It is said the wise man built his house upon a rock, but try telling that to the person that has to install a sprinkler system in that same type of soil. This past summer my wife and I (read, just me) had to dig the trenches to install our sprinkler system. By the end of it, we had at least 2 truckloads of rocks sitting on our yard along with a ton of green waste. Having spent a large sum of money renting a trencher and acquiring the necessary sprinkler components, I was glad that I could haul the rocks off to the dump at my own leisure (if one could call hauling rocks in 100 degree weather “leisure”).

But imagine if the government made it illegal to haul off my own junk. If the government was to deem my home a construction site, it would require that I only use the companies that it specified to haul off my waste. Furthermore, imagine that the unions of these companies, having worked to guarantee this monopolistic arraignment, went on strike.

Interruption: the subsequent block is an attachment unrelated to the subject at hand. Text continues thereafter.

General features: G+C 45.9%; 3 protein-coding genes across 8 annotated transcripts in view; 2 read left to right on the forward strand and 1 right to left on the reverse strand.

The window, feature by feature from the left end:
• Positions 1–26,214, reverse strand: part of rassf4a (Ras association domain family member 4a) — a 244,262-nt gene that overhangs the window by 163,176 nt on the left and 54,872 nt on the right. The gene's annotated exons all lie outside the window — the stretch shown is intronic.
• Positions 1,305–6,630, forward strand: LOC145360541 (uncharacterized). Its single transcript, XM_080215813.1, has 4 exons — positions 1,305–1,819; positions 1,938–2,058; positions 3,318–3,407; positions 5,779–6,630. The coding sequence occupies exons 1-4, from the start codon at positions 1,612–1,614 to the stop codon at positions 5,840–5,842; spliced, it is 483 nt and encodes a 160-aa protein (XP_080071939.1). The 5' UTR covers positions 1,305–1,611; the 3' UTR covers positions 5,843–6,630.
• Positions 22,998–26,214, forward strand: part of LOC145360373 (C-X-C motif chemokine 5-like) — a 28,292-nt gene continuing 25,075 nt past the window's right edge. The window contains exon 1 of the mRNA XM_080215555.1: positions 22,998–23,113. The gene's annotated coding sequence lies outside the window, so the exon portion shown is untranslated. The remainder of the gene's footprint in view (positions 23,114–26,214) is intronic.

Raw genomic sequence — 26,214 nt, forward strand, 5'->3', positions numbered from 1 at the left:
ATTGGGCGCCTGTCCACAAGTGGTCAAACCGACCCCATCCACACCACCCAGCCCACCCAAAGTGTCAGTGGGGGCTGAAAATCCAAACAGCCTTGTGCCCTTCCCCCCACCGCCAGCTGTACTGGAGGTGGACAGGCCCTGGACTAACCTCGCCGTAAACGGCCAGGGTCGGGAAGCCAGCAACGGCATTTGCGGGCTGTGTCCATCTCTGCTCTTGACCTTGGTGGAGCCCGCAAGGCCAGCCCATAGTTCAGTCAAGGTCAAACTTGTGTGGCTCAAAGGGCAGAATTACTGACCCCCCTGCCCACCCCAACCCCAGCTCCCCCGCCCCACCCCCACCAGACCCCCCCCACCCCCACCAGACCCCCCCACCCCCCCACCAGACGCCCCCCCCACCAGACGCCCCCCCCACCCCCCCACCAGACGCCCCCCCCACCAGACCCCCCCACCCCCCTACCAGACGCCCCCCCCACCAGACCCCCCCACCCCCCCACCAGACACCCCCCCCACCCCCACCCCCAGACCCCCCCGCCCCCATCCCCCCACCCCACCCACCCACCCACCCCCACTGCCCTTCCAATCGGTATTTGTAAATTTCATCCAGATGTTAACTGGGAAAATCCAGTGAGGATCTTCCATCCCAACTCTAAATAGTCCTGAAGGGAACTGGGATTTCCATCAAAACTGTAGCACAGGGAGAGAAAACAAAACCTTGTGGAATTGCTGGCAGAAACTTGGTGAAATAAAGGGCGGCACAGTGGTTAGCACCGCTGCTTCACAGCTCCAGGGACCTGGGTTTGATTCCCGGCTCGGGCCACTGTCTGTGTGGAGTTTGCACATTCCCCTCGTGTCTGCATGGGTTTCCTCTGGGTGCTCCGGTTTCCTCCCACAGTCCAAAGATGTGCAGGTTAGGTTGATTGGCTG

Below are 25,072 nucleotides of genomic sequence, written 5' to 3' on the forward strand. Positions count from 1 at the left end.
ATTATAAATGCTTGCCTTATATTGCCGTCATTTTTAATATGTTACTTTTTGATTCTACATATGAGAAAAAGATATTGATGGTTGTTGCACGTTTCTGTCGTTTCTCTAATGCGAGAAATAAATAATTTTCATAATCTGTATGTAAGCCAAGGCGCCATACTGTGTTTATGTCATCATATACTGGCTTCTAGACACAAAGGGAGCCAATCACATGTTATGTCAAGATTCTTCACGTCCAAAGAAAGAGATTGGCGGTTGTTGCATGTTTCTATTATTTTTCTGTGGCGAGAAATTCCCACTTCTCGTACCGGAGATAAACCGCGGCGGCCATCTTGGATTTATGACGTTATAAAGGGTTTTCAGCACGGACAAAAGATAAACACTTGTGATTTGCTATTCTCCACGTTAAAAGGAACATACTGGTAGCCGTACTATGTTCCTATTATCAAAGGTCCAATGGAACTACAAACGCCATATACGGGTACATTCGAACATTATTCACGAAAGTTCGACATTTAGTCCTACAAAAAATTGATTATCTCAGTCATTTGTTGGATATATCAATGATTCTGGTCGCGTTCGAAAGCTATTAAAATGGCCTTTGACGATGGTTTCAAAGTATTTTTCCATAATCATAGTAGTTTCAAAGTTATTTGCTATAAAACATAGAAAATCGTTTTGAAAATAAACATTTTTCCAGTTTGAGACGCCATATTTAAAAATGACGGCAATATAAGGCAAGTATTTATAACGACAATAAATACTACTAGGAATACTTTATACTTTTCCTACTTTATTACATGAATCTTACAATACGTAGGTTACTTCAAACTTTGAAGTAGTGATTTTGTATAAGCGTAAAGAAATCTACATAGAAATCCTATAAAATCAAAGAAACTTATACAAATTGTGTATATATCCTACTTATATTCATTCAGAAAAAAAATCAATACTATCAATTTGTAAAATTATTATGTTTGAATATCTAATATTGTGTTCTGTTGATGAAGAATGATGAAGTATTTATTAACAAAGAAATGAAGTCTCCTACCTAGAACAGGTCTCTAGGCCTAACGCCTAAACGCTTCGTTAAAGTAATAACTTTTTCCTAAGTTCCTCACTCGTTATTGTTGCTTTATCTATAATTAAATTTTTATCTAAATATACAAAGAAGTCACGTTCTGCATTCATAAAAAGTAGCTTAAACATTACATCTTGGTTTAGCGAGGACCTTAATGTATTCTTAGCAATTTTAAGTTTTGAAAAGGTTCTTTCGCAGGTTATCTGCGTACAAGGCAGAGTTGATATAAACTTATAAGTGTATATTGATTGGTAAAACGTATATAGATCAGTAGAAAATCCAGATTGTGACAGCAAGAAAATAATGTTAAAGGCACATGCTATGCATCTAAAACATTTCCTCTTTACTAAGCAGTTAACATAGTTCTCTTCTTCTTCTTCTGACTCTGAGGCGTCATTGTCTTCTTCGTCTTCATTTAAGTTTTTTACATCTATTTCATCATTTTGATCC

Such was the case this summer in Seattle when Waste Management and Teamsters Local 117 (composed of recycling workers) came to an impasse regarding their work agreement. The strike of Local 117 was indeed an inconvenience, but when Teamsters Local 174 (which represents the garbage workers) joined their union brethren in the strike the situation deteriorated as garbage was left uncollected for some time.

The strike highlighted the problem with an ordinance passed 10 years previously by Seattle. The ordinance deemed construction, demolition, and land clearing waste as “city waste” which meant that only two companies, Waste Management and Rabanco, would be authorized to remove them. Even with the two companies’ unions on strike, small waste removal entrepreneurs would still be banned from collecting the waste they would be willing to haul off at a much lower price.